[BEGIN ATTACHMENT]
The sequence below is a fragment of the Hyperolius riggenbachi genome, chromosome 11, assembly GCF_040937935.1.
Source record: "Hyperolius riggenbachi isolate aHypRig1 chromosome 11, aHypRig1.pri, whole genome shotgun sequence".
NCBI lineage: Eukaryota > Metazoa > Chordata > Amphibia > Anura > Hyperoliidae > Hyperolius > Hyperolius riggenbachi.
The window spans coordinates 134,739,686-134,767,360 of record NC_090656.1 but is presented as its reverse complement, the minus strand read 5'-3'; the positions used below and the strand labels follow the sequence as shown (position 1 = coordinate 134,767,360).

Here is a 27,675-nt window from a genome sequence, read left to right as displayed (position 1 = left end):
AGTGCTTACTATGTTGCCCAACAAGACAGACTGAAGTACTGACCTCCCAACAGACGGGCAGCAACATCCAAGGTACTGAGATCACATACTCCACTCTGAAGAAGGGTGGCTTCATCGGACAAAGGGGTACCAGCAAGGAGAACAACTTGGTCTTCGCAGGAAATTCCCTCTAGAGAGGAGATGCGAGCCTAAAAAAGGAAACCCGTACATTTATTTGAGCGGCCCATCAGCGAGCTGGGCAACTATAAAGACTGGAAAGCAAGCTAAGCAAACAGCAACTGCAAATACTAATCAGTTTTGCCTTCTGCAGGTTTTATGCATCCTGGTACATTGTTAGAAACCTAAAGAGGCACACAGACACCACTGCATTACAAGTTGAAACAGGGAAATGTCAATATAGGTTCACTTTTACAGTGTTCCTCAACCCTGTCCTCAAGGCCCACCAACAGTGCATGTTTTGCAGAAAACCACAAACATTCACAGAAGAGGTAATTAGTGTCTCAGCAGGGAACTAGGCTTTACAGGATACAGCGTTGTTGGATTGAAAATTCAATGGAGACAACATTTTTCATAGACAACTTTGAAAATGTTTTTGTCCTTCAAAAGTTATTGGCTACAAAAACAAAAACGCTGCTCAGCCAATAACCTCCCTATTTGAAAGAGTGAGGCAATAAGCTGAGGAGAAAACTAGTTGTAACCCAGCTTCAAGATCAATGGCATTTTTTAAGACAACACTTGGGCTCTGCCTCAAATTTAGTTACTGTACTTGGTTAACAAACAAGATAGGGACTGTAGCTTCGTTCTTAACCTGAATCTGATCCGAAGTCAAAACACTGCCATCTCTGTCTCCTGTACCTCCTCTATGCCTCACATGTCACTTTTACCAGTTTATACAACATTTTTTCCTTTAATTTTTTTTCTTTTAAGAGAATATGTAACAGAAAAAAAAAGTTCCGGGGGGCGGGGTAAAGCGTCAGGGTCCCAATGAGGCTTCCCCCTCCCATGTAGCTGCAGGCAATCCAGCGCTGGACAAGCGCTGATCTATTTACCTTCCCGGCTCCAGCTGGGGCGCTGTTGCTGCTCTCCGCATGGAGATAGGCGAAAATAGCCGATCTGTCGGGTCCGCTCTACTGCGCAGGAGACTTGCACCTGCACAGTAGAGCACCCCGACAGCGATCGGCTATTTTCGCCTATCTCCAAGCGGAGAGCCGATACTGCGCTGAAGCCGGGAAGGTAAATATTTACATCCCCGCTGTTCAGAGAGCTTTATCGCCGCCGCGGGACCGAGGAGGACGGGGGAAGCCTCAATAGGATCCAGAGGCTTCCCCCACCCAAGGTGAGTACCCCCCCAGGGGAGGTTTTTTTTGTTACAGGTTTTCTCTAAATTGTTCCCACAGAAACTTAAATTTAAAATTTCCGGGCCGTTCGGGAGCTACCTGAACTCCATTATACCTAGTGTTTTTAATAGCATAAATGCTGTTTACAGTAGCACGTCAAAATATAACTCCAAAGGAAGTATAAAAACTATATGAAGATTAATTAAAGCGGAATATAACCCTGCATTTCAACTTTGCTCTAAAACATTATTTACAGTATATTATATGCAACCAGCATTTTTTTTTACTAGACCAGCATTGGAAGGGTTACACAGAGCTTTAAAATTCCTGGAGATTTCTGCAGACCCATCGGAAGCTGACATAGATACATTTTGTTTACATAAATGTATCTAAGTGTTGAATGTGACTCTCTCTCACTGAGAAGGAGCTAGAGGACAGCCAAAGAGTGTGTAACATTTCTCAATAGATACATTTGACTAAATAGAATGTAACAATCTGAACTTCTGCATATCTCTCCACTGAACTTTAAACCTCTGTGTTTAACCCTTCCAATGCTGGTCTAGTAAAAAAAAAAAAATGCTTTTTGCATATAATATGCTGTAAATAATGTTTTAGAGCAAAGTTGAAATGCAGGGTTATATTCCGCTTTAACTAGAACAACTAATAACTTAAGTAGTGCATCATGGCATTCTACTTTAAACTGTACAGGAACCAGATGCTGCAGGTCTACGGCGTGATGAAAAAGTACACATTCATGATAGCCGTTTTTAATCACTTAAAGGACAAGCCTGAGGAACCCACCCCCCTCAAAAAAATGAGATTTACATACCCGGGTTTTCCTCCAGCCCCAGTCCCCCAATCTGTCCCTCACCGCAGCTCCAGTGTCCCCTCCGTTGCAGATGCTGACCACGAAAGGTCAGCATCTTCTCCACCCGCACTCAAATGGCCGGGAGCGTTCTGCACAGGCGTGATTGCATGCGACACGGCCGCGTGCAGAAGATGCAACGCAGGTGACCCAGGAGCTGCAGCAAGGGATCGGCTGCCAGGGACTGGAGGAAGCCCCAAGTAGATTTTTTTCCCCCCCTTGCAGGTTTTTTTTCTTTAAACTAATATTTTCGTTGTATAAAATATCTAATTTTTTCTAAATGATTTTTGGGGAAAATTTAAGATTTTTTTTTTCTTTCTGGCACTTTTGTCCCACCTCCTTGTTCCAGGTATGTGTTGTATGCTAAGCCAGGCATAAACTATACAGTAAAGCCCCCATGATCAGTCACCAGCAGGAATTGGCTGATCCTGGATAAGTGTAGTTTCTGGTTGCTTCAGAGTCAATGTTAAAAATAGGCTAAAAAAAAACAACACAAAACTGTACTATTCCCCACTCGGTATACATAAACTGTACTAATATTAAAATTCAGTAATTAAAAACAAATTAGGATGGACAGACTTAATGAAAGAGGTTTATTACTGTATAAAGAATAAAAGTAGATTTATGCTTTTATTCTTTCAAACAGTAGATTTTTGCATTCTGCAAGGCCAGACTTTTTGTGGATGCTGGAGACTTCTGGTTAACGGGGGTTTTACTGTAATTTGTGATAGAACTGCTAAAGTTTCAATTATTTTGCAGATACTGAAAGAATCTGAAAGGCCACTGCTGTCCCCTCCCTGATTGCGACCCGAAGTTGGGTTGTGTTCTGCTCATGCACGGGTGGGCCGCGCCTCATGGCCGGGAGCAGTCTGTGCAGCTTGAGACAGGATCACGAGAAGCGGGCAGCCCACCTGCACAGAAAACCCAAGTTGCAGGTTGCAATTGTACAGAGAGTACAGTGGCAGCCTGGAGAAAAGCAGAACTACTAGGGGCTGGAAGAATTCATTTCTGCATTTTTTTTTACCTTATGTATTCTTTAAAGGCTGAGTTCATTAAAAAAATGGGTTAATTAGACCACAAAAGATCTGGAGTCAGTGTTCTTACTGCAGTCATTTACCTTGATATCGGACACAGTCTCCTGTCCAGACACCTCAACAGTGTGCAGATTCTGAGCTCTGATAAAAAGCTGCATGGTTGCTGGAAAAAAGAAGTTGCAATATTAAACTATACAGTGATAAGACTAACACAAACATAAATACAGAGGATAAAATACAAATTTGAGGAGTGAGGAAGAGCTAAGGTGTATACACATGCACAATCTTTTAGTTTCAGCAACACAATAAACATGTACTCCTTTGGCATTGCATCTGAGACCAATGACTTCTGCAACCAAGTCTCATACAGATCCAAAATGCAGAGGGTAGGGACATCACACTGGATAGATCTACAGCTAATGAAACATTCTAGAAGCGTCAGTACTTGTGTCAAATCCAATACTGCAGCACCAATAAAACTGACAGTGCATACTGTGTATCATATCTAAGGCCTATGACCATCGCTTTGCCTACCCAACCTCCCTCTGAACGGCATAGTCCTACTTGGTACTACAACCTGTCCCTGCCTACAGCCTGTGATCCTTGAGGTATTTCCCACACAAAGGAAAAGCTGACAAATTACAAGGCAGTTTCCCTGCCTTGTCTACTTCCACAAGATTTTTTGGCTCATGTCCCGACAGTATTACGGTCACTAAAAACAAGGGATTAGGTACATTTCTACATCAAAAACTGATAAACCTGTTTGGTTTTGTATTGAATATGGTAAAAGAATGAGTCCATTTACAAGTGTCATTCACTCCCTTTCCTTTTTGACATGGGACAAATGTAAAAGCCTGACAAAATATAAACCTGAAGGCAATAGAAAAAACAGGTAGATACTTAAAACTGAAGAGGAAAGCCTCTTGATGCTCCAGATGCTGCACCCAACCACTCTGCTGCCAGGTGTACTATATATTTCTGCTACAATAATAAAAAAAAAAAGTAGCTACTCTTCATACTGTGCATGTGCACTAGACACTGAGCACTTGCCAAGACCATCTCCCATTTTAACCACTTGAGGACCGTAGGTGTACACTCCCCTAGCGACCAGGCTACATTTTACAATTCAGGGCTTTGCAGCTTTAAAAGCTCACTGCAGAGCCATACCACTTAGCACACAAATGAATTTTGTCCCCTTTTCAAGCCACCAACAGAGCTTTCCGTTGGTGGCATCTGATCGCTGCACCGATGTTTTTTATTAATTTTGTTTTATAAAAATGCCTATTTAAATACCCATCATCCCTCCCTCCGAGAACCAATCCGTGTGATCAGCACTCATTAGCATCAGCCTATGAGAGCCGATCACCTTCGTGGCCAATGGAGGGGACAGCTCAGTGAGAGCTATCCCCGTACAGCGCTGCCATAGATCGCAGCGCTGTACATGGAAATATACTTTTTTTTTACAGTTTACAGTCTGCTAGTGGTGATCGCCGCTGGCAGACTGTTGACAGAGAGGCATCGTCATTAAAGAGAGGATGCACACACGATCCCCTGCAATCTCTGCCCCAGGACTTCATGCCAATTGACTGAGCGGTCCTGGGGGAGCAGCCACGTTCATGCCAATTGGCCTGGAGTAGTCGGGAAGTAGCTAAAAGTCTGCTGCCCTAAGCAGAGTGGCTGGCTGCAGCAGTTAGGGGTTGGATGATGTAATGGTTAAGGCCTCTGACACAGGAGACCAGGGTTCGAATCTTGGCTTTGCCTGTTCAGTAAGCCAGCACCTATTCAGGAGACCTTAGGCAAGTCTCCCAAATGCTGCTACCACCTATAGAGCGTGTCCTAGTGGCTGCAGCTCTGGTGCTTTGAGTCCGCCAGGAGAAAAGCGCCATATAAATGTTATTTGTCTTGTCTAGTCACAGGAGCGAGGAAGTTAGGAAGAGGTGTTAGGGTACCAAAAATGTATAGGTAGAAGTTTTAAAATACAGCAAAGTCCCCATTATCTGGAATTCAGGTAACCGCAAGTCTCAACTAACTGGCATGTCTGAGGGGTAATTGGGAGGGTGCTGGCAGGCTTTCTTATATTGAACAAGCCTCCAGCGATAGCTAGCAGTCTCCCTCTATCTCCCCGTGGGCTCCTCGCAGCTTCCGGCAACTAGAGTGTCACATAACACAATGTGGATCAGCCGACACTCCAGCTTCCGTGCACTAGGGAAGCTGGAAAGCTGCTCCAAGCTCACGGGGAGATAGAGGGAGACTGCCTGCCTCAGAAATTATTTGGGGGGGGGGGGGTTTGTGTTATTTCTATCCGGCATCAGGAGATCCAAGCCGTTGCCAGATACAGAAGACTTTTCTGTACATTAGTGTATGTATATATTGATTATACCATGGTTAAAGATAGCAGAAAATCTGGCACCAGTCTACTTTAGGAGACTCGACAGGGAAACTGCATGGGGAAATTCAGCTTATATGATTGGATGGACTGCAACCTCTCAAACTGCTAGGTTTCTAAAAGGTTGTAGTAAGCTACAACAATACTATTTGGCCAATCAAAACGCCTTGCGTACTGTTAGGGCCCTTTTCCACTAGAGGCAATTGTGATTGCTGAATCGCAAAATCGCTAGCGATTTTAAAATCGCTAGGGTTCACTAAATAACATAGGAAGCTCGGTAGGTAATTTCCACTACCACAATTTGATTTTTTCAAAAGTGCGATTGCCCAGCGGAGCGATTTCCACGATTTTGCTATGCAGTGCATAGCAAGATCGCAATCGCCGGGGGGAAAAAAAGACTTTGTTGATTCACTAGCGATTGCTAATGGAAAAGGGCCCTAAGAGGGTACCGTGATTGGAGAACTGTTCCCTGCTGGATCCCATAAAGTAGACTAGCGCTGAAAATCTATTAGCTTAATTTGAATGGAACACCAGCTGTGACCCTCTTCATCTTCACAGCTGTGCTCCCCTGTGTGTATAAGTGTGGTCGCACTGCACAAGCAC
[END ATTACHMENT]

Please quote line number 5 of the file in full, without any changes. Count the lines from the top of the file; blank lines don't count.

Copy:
Here is a 27,675-nt window from a genome sequence, read left to right as displayed (position 1 = left end):